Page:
Archive for the ‘Democracy movements’ Category

Ghassan Kanafani

by As’ad AbuKhalil

In the early 1970s, three Palestinian intellectuals – Ghassan Kanafani, Majed Abu Sharar and Kamal Nasser – collaborated to form the Palestine Liberation Organization’s information office.

Within a decade, Israeli terrorists managed to kill all three – Kanafani in 1972, Nasser in 1973 and Abu Sharar in 1981.

The Zionist movement has never bothered to distinguish in its killing campaigns between civilians and military targets: in fact, on many occasions the Israeli government (or even the Zionist movement before the establishment of the occupation state) targeted civilians on purpose to create terror among the population. Presumably, Israel wanted to kill Kanafani and silence his voice. Yet the plan did not work as intended.

Forty-five years this month since his assassination, Kanafani’s presence is (more…)

On July 5, we ran an article on an important strike by banana workers on the island of Guadeloupe, one of France’s colonial possessions in the Caribbean Sea.  We can now report the banana workers have won!  Below is an article from the French revolutionary weekly Lutte Ouvriere (July 7) reporting on their victory.

After 42 days on strike, the banana workers of Guadeloupe have made the bosses give in. Wednesday, June 28, they agreed to pay the workers what they owed them for holiday pay, overtime, and other things.

The strike committee already made sure that a calculation was made for each worker for what was owed for the last three years. For some, this came to a few thousand euros. The bosses also agreed to pay for the days of strike and they made a first payment of 700 euros to the workers on Monday, July 3.

They also agreed on some first steps to improve the terrible (more…)

Earlier this week (July 23) marked the 50th anniversary of the urban rebellion in Detroit, Michigan.  This was the era of explosions in the deprived black communities of urban America, opening with the rebellion in Harlem (New York) on the east Coast in 1964, the Watts ghetto (Los Angeles) on the west coast in 1965 and continuing in many places in between through the rest of the 1960s, with the biggest explosions coming with the assassination of Martin Luther King in 1968.  Below, we’re running a piece by the comrades of the US Marxist group The Spark; this was the editorial that appeared in the current round of all their fortnightly workplace bulletins.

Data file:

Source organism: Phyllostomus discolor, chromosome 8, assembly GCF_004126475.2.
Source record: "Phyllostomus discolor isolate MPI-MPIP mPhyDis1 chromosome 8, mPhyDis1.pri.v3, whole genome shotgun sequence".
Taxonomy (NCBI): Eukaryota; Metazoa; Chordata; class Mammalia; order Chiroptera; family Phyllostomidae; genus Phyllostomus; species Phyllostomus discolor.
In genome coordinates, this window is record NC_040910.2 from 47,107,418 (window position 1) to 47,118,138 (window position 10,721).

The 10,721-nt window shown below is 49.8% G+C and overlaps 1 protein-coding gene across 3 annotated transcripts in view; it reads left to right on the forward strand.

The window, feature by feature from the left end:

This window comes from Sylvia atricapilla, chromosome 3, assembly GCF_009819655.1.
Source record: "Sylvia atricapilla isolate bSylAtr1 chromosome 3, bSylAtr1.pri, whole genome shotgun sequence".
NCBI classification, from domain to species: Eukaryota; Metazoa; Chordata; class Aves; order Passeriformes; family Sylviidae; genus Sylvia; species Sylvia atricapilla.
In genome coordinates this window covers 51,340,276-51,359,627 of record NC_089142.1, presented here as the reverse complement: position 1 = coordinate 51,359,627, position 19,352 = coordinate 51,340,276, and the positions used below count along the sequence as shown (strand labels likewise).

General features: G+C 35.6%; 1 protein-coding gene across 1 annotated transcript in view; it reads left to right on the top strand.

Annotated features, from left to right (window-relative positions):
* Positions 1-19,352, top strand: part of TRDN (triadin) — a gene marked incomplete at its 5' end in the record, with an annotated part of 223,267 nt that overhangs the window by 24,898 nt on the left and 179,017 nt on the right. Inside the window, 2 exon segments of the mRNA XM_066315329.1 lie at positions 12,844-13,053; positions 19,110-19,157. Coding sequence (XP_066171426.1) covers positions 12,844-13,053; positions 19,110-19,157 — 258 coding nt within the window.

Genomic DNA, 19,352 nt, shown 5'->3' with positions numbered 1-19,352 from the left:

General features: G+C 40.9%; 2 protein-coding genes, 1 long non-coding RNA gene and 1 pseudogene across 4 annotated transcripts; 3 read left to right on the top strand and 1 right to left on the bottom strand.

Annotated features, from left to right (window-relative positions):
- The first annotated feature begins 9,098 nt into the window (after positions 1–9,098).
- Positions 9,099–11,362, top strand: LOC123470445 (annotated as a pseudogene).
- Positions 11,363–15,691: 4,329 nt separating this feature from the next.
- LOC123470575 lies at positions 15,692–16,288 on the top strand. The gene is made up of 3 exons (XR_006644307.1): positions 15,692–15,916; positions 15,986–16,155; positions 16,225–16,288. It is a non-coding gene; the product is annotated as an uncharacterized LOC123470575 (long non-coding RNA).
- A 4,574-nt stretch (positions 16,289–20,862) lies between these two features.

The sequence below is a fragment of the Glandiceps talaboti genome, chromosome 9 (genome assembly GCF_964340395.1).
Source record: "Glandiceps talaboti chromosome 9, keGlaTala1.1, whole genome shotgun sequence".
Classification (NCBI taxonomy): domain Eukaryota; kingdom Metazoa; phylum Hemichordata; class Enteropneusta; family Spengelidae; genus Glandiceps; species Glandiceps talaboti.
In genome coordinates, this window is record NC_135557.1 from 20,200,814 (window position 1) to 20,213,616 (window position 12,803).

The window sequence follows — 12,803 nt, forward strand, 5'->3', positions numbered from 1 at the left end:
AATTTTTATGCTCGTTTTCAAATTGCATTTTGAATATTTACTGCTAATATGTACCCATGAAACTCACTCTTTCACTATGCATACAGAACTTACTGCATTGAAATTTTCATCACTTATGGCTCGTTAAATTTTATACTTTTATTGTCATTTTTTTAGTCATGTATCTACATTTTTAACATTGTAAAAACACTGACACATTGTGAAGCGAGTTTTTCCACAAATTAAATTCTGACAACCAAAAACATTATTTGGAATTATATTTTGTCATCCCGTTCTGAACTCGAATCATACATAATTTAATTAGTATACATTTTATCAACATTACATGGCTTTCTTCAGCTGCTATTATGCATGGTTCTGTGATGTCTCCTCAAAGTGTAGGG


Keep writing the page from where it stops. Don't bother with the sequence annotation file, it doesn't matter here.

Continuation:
by The Spark

In 1965, Detroit’s then mayor declared that the revolt in Watts couldn’t happen in “his city”. In 2017, Detroit’s current mayor declared that 1967 wasn’t an uprising. But it DID happen, and it WAS an uprising, an uprising of oppressed people. Before it was over, the Detroit revolt of 1967 would become the largest of any uprising in 20th century America. It was “the fire next time” that James Baldwin had written about in 1962.

In 1967 – no matter how many marches, how many court cases, how many laws – unemployment continued. Impoverishment drained people. Cops went into neighborhoods like an occupying army. There was a vast powder keg of unmet needs and grievances.

All it took was an “ordinary” incident of (more…)

by Daphna Whitmore

The_Young_Karl_Marx_film_posterThis movie is two hours of non-stop Marxist banter. Tossing around the ideas of Marx, Engels, Proudon, Bakunin and Weitling, with references to Hegel here and there, it should be as dry as hell, even for a hardened Marxist. It’s not. It is rivetting. At the Auckland International Film Festival the audience stayed and applauded as the credits rolled.

The opening scene has destitute folk collecting firewood in a forest, and moments later they are savagely beaten by police on horseback. Marx contemplates how gathering dry wood, fallen from the trees and destined to rot on the forest floor, can be treated as an act of property theft?  (more…)